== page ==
In the great David Mamet stage and screenplay “Glengarry Glen Ross”, we are introduced to two primary types of salesmen. The Ed Harris/Jack Lemmon types, perpetually moaning about the quality of their sales leads – yearning for the day in which they’ll finally land those precious ripe prospects, the “Glengarry leads”. In contrast we have Al Pacino’s character, Ricky Roma, whose leads are no better than Harris’ or Lemmon’s but through shrewdness and skill, coasts to being the agency’s top rep month after month. When Alec Baldwin’s head honcho character arrives to deliver the Glengarry leads midway through the film, he teases Harris and Lemmon with this:

“These are the new leads. These are the Glengarry leads. And to you they’re gold, and you don’t get them. Why? Because to give them to you would be throwing them away. They’re for closers.”

The Bobcats have never been closers. The Hornets, for all of their mistakes, were. If Michael Jordan, Rod Higgins and Rich Cho want to truly turn this franchise around, they need to focus less on where they pick their Draft prospects and more on building an organization that can actually develop one.

– A.S. Chin

Charlotte Bobcats Draft Retrospective | Part One


Editor’s Note: What you are about to read is a grotesque lesson in abject NBA failure. It is not suitable for children under the age of 12, readers who are pregnant or for those weak of heart. If, by coincidence, any reader is to one day become involved with running a professional sports franchise, it is our hope that he or she would refer back to this epic tragedy in the hopes of avoiding the (seemingly obvious) pitfalls of this moribound organization. Finally, if this column is to ever appear in printed form, it is highly suggested that the publishers bundle it with a barf bag.

The Charlotte Bobcats will participate in their tenth NBA Draft on June 27th, 2013. In their previous nine drafts, the team has selected in the first round a total of twelve times, producing exactly zero All-Star appearances which have in turn produced a total of zero Playoff victories for the franchise. Think about that. The Bobcats organization has drafted in the first round a dozen times, ten of which were Lottery selections, and have produced not a single player who has sniffed an All-Star game. Once more: Ten Lottery Selections, Zero All-Star appearances. Needless to say, it takes a special sort of ineptitude to accomplish such a feat. So, without further ado, let’s have a look at how they did it:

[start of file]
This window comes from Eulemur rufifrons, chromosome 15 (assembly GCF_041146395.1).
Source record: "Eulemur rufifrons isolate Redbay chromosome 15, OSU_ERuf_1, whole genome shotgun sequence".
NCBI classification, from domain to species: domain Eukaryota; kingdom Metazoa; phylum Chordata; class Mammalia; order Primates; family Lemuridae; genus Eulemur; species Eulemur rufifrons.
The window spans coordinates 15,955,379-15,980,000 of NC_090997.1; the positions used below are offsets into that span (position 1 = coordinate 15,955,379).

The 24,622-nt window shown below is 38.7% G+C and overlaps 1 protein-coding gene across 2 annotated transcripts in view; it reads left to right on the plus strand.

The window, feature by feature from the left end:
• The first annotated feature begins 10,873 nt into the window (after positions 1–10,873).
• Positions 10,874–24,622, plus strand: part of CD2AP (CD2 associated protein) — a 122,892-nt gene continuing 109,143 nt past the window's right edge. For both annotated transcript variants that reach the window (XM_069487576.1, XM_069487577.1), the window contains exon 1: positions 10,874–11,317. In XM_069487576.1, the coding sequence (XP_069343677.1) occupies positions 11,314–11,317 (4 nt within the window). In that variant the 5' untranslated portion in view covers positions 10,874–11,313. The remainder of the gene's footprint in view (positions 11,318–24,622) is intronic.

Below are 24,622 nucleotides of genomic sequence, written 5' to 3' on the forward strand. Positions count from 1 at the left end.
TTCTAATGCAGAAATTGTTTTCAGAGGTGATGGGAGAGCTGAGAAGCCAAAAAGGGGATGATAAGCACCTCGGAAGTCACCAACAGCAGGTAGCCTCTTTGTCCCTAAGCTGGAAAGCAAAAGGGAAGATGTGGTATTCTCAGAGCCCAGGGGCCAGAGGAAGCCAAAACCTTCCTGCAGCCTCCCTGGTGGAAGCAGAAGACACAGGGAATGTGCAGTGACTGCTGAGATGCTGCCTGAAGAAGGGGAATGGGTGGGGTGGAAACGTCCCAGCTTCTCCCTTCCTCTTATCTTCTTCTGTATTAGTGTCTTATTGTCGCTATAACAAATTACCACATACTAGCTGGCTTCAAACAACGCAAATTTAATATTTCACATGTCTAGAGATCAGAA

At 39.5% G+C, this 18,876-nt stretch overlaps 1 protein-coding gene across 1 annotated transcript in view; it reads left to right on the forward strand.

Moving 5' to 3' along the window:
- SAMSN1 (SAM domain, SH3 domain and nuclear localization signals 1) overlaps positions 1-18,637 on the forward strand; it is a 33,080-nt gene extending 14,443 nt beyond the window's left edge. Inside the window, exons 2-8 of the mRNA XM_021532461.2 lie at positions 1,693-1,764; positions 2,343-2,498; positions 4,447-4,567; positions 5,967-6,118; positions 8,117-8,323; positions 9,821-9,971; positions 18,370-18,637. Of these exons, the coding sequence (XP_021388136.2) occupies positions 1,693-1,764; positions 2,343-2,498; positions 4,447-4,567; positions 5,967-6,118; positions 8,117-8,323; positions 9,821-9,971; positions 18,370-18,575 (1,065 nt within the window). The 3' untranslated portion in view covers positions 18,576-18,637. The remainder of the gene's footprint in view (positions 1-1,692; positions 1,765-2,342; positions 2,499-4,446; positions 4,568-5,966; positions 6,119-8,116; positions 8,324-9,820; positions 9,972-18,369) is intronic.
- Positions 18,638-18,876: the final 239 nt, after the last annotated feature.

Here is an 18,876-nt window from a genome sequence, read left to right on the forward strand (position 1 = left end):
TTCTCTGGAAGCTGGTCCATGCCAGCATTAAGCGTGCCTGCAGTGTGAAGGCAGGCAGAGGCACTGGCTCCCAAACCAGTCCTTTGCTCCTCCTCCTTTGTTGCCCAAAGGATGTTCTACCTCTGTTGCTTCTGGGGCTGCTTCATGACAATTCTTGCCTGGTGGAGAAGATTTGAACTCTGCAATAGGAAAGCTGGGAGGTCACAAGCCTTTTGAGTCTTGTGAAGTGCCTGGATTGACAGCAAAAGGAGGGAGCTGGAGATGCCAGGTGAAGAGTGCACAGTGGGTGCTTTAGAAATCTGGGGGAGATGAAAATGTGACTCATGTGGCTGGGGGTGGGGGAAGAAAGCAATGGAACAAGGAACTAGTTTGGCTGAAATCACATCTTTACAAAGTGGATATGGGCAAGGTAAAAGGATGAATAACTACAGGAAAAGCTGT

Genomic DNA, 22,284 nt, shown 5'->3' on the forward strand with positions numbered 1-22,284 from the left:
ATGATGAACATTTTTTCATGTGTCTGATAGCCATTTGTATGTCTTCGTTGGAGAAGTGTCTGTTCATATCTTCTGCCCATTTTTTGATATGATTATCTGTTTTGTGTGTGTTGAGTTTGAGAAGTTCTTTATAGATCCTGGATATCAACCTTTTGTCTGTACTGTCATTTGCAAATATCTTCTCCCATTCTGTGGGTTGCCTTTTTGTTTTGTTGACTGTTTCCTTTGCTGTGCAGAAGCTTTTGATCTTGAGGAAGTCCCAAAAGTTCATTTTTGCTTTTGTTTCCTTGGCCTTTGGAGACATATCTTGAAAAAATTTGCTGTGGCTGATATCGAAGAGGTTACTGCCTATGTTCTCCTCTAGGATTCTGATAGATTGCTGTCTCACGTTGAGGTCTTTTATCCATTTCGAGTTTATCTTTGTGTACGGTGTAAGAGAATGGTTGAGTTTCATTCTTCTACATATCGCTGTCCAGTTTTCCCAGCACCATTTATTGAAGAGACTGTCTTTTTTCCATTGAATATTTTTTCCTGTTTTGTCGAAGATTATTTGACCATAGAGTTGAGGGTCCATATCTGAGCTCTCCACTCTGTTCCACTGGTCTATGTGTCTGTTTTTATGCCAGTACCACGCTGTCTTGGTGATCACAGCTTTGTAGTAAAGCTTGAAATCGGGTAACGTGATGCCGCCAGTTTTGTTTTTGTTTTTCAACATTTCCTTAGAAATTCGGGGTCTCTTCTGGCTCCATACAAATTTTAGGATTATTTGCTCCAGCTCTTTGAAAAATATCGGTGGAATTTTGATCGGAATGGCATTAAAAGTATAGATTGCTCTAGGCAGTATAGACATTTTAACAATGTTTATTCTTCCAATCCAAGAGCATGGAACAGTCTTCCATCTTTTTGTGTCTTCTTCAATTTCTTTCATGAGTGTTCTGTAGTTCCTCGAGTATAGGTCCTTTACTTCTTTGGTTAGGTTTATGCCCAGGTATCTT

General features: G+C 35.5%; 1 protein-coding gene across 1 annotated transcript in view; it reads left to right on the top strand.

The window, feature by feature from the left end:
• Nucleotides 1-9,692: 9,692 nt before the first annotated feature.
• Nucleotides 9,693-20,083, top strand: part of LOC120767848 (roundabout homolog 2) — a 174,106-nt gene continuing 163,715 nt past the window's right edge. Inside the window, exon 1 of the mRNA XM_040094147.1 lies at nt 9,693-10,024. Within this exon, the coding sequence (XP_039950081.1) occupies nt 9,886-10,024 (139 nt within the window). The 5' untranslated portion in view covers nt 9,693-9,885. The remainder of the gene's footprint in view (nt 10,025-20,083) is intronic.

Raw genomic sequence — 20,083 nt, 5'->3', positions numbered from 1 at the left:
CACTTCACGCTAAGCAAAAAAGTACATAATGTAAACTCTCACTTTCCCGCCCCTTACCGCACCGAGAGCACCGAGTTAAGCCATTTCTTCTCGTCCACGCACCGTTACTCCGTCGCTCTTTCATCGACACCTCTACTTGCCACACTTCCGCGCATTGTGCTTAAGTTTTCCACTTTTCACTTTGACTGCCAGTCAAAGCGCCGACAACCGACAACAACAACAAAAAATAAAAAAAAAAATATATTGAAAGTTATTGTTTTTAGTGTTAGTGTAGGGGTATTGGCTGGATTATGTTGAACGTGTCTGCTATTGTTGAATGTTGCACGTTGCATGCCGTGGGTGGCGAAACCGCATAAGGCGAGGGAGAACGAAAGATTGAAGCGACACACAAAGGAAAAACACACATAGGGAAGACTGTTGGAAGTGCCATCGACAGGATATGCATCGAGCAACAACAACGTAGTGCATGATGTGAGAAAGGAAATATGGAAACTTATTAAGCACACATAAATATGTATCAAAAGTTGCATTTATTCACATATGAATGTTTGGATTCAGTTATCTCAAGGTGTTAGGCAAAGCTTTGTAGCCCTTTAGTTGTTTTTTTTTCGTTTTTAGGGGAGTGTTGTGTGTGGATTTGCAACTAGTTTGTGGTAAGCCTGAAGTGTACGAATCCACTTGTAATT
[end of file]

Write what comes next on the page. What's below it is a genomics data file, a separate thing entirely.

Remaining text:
Part One: ’04-’06 The Bickerstaff Era

In one of the few sound (and by sound, I mean not horrendous) decisions Bob Johnson ever made as owner of the team, longtime coach and personnel director Bernie Bickerstaff was hired to shape the newborn franchise in the combined role of general manager/coach during the franchise’s infancy. Bernie actually got the team off to a decent drafting start but, as we will learn, the success didn’t last for very long…

The 2004 Draft: Emeka Okafor F/C UConn, Bernard Robinson SF Michigan.

How It Played Out: Bickerstaff used his connections with the Clippers organization to swing a nice pre-Draft deal, moving the 4th overall selection (Shaun Livingston) and two future second rounders to L.A. for the 2nd overall pick (Okafor) plus Eddie House and Melvin Ely. The Clips were on a failed mission to sign Kobe Bryant and needed to clear cap space pronto. Bernie jumped at the opportunity to make Okafor the face of the league’s newest franchise.

Amazing as it sounds, Emeka probably ranks as the Bobcats most successful Draft choice to date despite little development beyond his Rookie of the Year season. A combination of management overpaying him for no apparant reason (bidding against themselves) in conjunction with the hiring of yoga-hater Larry Brown derailed what could have a been a long career in Charlotte. Okafor is no superstar but as a kind of poor-man’s David Robinson/rich-man’s Udonis Haslem, Emeka could have anchored the team’s interior defense for a decade or more. Intelligent and photogenic, Okafor was also the perfect PR representitive for a team trying desperately to connect with a reticent fanbase.